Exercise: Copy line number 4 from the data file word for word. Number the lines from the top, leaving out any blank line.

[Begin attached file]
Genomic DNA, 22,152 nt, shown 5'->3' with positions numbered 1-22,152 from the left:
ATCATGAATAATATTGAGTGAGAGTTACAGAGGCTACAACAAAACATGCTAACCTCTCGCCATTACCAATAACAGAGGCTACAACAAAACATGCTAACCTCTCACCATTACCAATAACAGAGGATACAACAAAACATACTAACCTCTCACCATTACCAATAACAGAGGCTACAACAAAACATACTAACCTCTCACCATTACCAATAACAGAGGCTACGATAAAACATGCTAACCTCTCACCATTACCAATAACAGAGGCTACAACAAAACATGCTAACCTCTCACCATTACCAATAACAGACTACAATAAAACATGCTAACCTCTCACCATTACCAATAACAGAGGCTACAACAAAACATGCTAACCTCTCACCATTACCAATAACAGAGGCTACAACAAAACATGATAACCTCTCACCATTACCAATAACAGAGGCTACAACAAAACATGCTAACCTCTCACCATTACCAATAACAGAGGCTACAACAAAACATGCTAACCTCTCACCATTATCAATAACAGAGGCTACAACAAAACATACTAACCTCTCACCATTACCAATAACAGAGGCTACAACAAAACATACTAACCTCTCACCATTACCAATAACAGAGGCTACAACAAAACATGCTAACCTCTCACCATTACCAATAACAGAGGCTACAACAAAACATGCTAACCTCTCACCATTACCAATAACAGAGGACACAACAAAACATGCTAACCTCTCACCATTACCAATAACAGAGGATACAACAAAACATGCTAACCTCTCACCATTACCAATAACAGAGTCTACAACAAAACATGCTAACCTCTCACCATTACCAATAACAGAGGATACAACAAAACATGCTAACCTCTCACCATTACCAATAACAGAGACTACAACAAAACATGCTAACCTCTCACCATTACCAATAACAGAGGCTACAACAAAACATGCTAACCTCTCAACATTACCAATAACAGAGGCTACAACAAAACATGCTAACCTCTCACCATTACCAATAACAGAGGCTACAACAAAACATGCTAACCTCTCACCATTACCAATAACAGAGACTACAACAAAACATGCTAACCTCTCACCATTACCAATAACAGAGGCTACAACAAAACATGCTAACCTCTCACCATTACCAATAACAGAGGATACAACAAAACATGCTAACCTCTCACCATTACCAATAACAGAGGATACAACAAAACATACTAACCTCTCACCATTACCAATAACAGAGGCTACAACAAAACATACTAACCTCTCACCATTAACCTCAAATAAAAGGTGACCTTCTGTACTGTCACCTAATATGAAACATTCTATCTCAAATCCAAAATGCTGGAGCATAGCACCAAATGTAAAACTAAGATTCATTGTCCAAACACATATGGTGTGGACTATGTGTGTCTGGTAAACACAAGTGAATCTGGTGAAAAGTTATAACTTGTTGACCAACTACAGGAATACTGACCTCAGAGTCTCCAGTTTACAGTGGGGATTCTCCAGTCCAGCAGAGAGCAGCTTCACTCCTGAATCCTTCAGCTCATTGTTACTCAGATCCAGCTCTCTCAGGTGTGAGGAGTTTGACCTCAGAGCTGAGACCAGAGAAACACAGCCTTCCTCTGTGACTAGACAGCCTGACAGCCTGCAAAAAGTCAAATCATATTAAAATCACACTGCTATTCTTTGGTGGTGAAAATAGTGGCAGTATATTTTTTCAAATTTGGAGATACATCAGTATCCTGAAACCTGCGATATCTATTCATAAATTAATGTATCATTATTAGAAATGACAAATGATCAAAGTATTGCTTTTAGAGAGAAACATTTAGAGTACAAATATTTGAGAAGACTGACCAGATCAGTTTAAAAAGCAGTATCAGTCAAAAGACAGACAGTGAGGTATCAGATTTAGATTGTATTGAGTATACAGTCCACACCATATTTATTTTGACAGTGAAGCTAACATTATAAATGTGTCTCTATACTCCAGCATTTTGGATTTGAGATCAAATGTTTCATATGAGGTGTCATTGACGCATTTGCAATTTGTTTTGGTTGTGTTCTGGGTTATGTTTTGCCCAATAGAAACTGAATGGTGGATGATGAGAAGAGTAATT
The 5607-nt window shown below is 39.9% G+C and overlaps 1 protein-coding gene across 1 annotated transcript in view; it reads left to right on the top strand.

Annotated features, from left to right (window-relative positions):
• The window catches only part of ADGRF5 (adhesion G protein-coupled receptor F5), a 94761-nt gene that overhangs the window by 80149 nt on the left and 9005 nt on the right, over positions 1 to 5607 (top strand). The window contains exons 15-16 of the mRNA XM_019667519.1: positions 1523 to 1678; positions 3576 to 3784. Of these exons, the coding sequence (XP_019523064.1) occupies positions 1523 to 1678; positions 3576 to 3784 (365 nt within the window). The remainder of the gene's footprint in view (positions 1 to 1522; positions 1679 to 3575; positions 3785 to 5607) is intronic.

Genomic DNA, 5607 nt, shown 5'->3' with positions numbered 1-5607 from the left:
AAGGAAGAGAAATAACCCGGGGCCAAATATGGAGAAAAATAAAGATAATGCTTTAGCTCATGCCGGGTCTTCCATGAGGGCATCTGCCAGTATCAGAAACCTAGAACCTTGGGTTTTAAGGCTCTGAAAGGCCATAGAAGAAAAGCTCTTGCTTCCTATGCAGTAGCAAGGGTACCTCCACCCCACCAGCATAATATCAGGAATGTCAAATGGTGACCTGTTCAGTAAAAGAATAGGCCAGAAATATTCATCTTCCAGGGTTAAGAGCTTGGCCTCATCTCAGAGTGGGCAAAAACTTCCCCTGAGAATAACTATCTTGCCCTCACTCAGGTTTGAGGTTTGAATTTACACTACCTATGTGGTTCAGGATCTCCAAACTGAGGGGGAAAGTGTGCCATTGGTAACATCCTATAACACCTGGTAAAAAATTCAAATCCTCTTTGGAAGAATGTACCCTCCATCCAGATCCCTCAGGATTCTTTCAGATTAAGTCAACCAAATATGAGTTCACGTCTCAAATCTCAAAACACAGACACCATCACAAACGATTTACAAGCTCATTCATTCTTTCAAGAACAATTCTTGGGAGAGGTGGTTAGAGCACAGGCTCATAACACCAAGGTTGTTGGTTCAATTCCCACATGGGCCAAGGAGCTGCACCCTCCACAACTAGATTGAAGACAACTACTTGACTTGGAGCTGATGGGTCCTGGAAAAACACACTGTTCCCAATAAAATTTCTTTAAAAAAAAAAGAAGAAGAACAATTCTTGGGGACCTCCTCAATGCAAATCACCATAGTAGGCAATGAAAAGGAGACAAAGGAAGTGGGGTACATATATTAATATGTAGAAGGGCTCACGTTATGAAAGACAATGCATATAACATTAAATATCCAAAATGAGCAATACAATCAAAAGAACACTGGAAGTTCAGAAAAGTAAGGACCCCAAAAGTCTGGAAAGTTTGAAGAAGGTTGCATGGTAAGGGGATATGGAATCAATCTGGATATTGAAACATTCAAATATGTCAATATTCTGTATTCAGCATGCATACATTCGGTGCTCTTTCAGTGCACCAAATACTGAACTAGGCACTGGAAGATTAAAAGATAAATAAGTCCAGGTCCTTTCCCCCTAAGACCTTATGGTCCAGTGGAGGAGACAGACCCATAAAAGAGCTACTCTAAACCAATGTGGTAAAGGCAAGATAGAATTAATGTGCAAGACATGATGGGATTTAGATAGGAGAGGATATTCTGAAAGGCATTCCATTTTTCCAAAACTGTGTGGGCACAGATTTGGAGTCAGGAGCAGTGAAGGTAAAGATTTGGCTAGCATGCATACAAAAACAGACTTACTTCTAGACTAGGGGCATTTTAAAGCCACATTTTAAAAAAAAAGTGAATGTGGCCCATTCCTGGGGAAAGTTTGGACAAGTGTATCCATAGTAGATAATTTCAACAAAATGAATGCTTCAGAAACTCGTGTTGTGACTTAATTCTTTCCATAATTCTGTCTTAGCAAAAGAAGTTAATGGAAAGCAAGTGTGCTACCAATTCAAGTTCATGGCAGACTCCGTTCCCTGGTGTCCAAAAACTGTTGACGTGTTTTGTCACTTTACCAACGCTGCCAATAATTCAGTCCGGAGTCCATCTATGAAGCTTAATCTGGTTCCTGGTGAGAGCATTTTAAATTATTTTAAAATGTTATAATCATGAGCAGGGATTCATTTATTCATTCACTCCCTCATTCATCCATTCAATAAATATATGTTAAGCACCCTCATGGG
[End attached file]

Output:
Annotated features, from left to right (window-relative positions):